————————————–

You have prob­a­bly heard about CAT and MRI scans (pro­duced thanks to machines like the one to the top right). So you know that these are tech­niques that doc­tors and sci­en­tists use to look inside the brain.

You have prob­a­bly also heard about brain fit­ness and how impor­tant it is to keep a healthy brain to be pro­tected against age-related and disease-related brain damages.

The ques­tion we ask here is the fol­low­ing: Can we use brain scans to eval­u­ate how fit the brain is? Before we try to answer this ques­tion let’s start with the basics and try to under­stand how brain scans work.

Brain imag­ing, also called neu­roimag­ing, allows one to Read the rest of this entry »

10 Brain Fitness New Year’s Resolutions

Brain Fitness New Year's ResolutionsYou have sur­vived the 2007 shop­ping and eat­ing sea­son. Con­grat­u­la­tions! Now it’s time to shift gears and focus on 2008…whether you write down some New Year res­o­lu­tions or con­tem­plate some things that you want to let go of from last year and set inten­tions and goals for this year — as is a friend’s tra­di­tion on the win­ter solstice.

To sum­ma­rize the key find­ings of the last 20 years of neu­ro­science research on how to “exer­cise our brains”, there are three things that we can strive for: nov­elty, vari­ety and chal­lenge. If we do these three things, we will build new con­nec­tions in our brains, be mind­ful and pay atten­tion to our envi­ron­ment, improve cog­ni­tive abil­i­ties such as pattern-recognition, and in gen­eral con­tribute to our life­long brain health.

With these three prin­ci­ples of brain health in mind — nov­elty, vari­ety and chal­lenge — let me sug­gest a few poten­tial New Years res­o­lu­tions, per­haps some unex­pected, that will help you make 2008 a year of Brain Fit­ness: Read the rest of this entry »

Baby Boomers, Healthy Aging and Job Performance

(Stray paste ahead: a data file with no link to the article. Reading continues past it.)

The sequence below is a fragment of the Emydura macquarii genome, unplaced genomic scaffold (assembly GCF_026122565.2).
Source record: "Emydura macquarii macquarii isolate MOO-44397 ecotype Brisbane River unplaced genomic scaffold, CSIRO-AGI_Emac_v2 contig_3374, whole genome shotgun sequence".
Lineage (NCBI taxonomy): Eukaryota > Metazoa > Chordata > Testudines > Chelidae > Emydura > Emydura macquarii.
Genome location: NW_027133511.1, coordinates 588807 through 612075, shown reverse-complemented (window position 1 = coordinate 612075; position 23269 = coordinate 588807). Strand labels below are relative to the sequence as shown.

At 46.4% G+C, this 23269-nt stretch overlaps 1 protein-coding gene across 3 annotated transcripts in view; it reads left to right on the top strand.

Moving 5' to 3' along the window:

There has been an inter­est­ing dis­cus­sion about the issues related to the aging of the legal pro­fes­sion. Stephanie intro­duced us to the arti­cle “the Gray­ing Bar: let’s not for­get the ethics” by David Giacalone.

In short: sta­tis­tics about the increas­ing ratio of lawyers over 70 in active prac­tice, on the one hand, and the gen­eral inci­dence of Alzheimer’s and other demen­tias, on the other, lead David to point out an increas­ing like­li­hood that some lawyers may be prac­tic­ing in less than ideal con­di­tions for their clients, beyond a rea­son­able “brain age”. The ques­tion then becomes: who and how can solve this prob­lem, which is only going to grow given demo­graphic trends?.

We are not legal experts, but would like to inform the debate by offer­ing 10 con­sid­er­a­tions on healthy aging and job per­for­mance from a neu­ropsy­cho­log­i­cal point of view, that apply to all occupations:

1– We should talk more about change than about decline, as Sharon Beg­ley wrote recently in her great arti­cle on The Upside of Aging — WSJ.com (sub­scrip­tion required).

We dis­cussed some of these effects with Dr. Elkhonon Gold­berg, who wrote his great book The Wis­dom Para­dox pre­cisely on this point, at The Exec­u­tive Brain and How our Minds Can Grow Stronger.

2– Some skills improve as we age: In our “Exer­cis­ing Our Brains” Classes, we typ­i­cally explain how some areas typ­i­cally improve as we age, such as self-regulation, emo­tional func­tion­ing and Wis­dom (which means mov­ing from Prob­lem solv­ing to Pat­tern recog­ni­tion). As a lawyer accu­mu­lates more cases under his/ her belt, he or she devel­ops an auto­matic “intu­ition” for solu­tions and strate­gies. As long as the envi­ron­ment doesn’t change too rapidly, this grow­ing wis­dom is very valuable.

3– …whereas, yes, oth­ers typ­i­cally decline: Read the rest of this entry »

Welcome to SharpBrains.com

As seen in The New York Times, The Wall Street Jour­nal, CNN and more, Sharp­Brains is an inde­pen­dent mar­ket research firm track­ing health and well­ness appli­ca­tions of brain science.
FIRST-TIME VISITOR? Dis­cover HERE the most pop­u­lar resources at SharpBrains.com

Gold Sponsors @ 2014 SharpBrains Virtual Summit (October 28-30th)

Follow us via

twitter_logo_header